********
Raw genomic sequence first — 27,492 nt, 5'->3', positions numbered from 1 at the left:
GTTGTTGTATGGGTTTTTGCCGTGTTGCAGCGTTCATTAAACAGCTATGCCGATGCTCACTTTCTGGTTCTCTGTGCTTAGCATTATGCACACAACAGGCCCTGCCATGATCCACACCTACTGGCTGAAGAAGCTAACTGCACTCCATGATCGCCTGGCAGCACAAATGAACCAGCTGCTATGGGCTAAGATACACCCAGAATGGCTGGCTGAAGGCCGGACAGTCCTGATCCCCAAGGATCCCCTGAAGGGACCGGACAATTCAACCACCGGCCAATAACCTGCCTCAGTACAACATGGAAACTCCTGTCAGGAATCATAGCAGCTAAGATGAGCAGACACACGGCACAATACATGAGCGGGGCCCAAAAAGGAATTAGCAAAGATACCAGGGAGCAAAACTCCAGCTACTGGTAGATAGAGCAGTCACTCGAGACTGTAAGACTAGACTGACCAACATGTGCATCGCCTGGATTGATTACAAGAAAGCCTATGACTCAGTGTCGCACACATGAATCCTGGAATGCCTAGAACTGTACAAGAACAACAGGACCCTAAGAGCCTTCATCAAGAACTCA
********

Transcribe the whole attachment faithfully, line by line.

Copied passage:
Raw genomic sequence first — 27,492 nt, 5'->3', positions numbered from 1 at the left:
GTTGTTGTATGGGTTTTTGCCGTGTTGCAGCGTTCATTAAACAGCTATGCCGATGCTCACTTTCTGGTTCTCTGTGCTTAGCATTATGCACACAACAGGCCCTGCCATGATCCACACCTACTGGCTGAAGAAGCTAACTGCACTCCATGATCGCCTGGCAGCACAAATGAACCAGCTGCTATGGGCTAAGATACACCCAGAATGGCTGGCTGAAGGCCGGACAGTCCTGATCCCCAAGGATCCCCTGAAGGGACCGGACAATTCAACCACCGGCCAATAACCTGCCTCAGTACAACATGGAAACTCCTGTCAGGAATCATAGCAGCTAAGATGAGCAGACACACGGCACAATACATGAGCGGGGCCCAAAAAGGAATTAGCAAAGATACCAGGGAGCAAAACTCCAGCTACTGGTAGATAGAGCAGTCACTCGAGACTGTAAGACTAGACTGACCAACATGTGCATCGCCTGGATTGATTACAAGAAAGCCTATGACTCAGTGTCGCACACATGAATCCTGGAATGCCTAGAACTGTACAAGAACAACAGGACCCTAAGAGCCTTCATCAAGAACTCA